Using cannabis while pregnant may harm the unborn baby. Cannabis smoke contains many of the same harmful chemicals found in cigarette smoke.
Cannabis has not been linked to birth defects, but research suggests that using cannabis regularly during pregnancy could affect a baby's brain development as they get older.
Regularly using tobacco also increases the risk of tobacco-related diseases such as cancer and coronary heart disease.
Other risks of cannabis
The effects of cannabis can vary a lot from person to person. It can also vary depending on how much or how often it's taken and what it contains.
Another cannabinoid drug, called Nabilone, is sometimes used to relieve sickness in people having chemotherapy for cancer.
If regular users stop taking cannabis, they may get withdrawal symptoms, such as feeling moody and irritable, feeling sick, difficulty sleeping, difficulty eating, sweating, shaking and diarrhoea.
Read the latest updates on cannabis, cannabinoids and cancer – the evidence so far on the Cancer Research UK website.
Dr. Smita Das, chair of the American Psychiatric Association’s Council on Addiction Psychiatry’s cannabis work group, does not recommend CBD for anxiety, PTSD, sleep or depression. With patients turning to these to unproven products, she is worried that they may delay seeking appropriate mental health care: “I’m dually concerned with how exposure to CBD products can lead somebody into continuing to cannabis products.”
“It’s promising in a lot of different therapeutic avenues because it’s relatively safe,” said James MacKillop, co-director of McMaster University’s Michael G. DeGroote Center for Medicinal Cannabis Research in Hamilton, Ontario.
Recently, the F.D.A. sent a warning letter to Curaleaf Inc. about its “unsubstantiated claims” that the plant extract treats a variety of conditions from pet anxiety and depression to cancer and opioid withdrawal. (In a statement, the company said that some of the products in question had been discontinued and that it was working with the F.D.A.)
Does CBD help sleep and depression?
“If you take pure CBD, it’s pretty safe,” said Marcel Bonn-Miller, an adjunct assistant professor at the University of Pennsylvania’s Perelman School of Medicine. Side effects in the Epidiolex trial included diarrhea, sleepiness, fatigue, weakness, rash, decreased appetite and elevated liver enzymes. Also, the safe amount to consume in a day, or at all during pregnancy, is still not known.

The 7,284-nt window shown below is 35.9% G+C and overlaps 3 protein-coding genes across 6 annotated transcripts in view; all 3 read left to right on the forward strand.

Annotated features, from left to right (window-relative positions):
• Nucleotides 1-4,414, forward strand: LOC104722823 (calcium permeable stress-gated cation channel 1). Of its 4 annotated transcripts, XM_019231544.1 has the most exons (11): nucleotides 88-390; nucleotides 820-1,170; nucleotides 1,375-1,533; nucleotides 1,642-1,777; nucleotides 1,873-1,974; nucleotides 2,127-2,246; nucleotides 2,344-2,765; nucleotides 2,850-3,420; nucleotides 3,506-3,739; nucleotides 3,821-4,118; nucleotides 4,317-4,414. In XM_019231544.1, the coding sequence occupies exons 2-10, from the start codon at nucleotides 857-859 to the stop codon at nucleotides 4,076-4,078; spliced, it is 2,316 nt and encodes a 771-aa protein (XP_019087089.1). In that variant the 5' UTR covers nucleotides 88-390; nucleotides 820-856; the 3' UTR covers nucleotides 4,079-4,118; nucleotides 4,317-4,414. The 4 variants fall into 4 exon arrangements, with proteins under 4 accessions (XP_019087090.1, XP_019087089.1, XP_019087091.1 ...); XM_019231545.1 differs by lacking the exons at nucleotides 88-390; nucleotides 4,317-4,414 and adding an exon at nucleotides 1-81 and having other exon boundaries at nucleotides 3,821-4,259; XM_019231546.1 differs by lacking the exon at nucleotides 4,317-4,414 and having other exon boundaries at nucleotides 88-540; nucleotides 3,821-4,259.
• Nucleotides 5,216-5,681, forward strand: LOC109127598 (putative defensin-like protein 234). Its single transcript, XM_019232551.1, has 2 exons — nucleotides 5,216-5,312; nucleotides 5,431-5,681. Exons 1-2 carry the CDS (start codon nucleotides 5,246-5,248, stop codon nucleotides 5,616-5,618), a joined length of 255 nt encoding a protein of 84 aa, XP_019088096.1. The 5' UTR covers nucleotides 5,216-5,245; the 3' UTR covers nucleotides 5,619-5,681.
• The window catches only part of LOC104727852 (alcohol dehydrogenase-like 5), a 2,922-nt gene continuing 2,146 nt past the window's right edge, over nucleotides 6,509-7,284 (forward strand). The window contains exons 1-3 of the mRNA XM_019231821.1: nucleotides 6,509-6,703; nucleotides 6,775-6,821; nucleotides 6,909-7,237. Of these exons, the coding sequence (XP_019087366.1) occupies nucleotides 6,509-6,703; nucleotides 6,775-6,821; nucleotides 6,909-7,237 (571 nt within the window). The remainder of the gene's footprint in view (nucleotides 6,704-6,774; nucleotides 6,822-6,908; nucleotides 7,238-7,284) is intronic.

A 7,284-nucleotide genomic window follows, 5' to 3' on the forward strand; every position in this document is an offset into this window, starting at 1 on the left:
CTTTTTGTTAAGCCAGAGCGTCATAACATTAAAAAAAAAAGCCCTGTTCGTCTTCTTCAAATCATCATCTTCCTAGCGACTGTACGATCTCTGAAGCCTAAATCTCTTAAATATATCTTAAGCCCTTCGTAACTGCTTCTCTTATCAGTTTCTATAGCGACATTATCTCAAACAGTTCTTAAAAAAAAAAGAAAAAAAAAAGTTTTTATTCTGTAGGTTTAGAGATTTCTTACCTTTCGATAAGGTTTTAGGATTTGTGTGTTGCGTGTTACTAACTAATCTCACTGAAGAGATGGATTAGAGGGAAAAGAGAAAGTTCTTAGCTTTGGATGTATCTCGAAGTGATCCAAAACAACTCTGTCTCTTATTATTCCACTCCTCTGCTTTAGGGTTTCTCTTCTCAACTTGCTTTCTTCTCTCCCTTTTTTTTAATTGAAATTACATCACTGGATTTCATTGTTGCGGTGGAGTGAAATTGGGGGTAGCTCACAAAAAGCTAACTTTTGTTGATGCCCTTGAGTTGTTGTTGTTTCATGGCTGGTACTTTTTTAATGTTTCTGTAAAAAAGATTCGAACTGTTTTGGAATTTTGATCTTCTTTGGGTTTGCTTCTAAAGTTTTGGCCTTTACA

The CBD industry is flourishing, conservatively projected to hit $16 billion in the United States by 2025. Already, the plant extract is being added to cheeseburgers, toothpicks and breath sprays. More than 60 percent of CBD users have taken it for anxiety, according to a survey of 5,000 people, conducted by the Brightfield Group, a cannabis market research firm. Chronic pain, insomnia and depression follow behind. Kim Kardashian West, for example, turned to the product when “freaking out” over the birth of her fourth baby. The professional golfer Bubba Watson drifts off to sleep with it. And Martha Stewart’s French bulldog partakes, too.
More than 60 percent of CBD users were taking it for anxiety, according to a survey of 5,000 people. Does it help?
Just as hemp seedlings are sprouting up across the United States, so is the marketing. From oils and nasal sprays to lollipops and suppositories, it seems no place is too sacred for CBD. “It’s the monster that has taken over the room,” Dr. Brad Ingram, an associate professor of pediatrics at the University of Mississippi Medical Center, said about all the wild uses for CBD now. He is leading a clinical trial into administering CBD to children and teenagers with drug-resistant epilepsy.
The report also disproved — or at least cast a lot of doubt — on some of the claimed benefits of pot. It found “limited evidence” that marijuana is ineffective for treating symptoms associated with dementia and glaucoma, as well as depressive symptoms in individuals with chronic pain or multiple sclerosis.
The report also found “limited evidence” of links between marijuana use and several other negative outcomes, including an increased risk of testicular cancer, triggering a heart attack, chronic obstructive pulmonary disease, and pregnancy complications. And it found “moderate” to “limited” evidence that marijuana use might worsen symptoms or risk for some mental health issues, including depressive disorders, bipolar disorder, suicidal ideation and suicide attempts among heavier users, and anxiety disorders, particularly social anxiety disorder among regular users.
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Marijuana is often described as one of the safest drugs out there, in part because it’s never been definitively linked to an overdose death and it’s broadly safer than other drugs like alcohol, tobacco, cocaine, and heroin. And while the National Academies’ report doesn’t find evidence of a marijuana overdose death, it does add a few wrinkles to the narrative of marijuana as a safe drug.
The report also found “conclusive evidence” that marijuana is effective for treating chemotherapy-induced nausea and vomiting. Coupled with the findings on pain, this suggests that marijuana really is a potent treatment for cancer patients in particular, who can suffer from debilitating pain and severe nausea as a result of their illness.
It also found a “limited” to “moderate” evidence of a correlation between marijuana use and use of other illicit drugs. This is the typical evidence cited for the so-called “gateway” effect: that marijuana use may lead to the use of harder drugs.